“Mind your language“…
“Mind Your Language” was a British television programme that our family loved when I was a little girl. The construct of a harassed, overworked English teacher attempting to teach British immigrants the English language created a hilarious parody of people from different cultures trying to learn English. It brings to mind the context of the English language that we use today. What is the standardized form of English that should be acceptable in writing?
As a person that was brought up using Colonial English and encountering a barrage of different dialects when first coming to England, I was surprised to find the English citizens pronouncing their words incorrectly or subjecting syntax to strange acrobatic feats whilst still making English sense! And, it seemed to be acceptable! It made me doubt the education I received from teachers and parents, who insisted that good articulation and grammar were fundamental to being understood and accepted in society.
One must always mind one’s p’s and q’s to project one’s social status.
My pronunciation came under fire from the standardized English speakers who assumed I came from South Africa, Canada, Australia or, in rare cases, the United States. They picked at my accent and idiolects (my pattern of language use), making fun of my colloquial terms which were not used in their modern English. It made it difficult to identify my writer’s voice when I first decided to formerly write Deception. Harder still was trying to write dialogue for the characters using a language structure that made their voices believable yet understood. After careful deliberation, I chose to furnish some of my characters with local dialects I heard growing up; the everyday language used by family and friends.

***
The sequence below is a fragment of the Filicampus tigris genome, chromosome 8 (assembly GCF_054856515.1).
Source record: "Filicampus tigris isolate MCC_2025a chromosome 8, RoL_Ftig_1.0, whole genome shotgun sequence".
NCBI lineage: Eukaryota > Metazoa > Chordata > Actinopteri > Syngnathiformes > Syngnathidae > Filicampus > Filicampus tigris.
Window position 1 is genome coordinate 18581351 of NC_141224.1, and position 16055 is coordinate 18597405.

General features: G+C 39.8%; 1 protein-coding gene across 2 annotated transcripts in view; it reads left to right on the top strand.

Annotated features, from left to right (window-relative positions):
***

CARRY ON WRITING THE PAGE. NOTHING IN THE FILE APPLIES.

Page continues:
Sprinkling language with spicy local dialect and accent gives your character an authentic voice.
The character known as Esther Munford, my main character’s grandmother in Deception, took on the voice of my own gran, borrowing her inflection of ‘Mma’ before saying my name. After light research, I found out that my family had traces of Botswanan heritage as well as South Africa lineage. Being mixed race means you get a taste of many different cultures and a mixed heritage. In this case, I could hear my gran’s voice vocalizing her inherited culture that evoked memories of warmth, strength and the smell of French Lace perfume. Of course, I had to change that image of the character to fit the book, which became difficult to separate until later in the book when my character revealed her secrets. That broke the ties that bound her to my gran and released Esther Munford into the literary world to become her own identity.
This did not solve my problem of how to find the right standardized English to please all readers when encountering my next book, a crime thriller called The Iron Pendulum. Reading other crime novels for some insight, I discovered that the authors found their balance in shaping their stories around the location, feeding the language style through descriptions and dialogue and cementing the style of English used in the variances of adjectives and word play with pronouns and subjunctives.
There is no right or wrong English; as long as it is understood, it is English!
The educated experts who evaluate and included words and grammar gremlins encountered in our dictionaries and books will always set the standard of the English language, but as cultures blend and mix, we can expect an evolutionary change to the English language again and again, as has occurred over the past centuries. In this way, I have concluded that as long as my English sticks to its Colonial roots and as long as I create the right balance of dialogue, accent and background to my characters, my writer’s voice will be safe.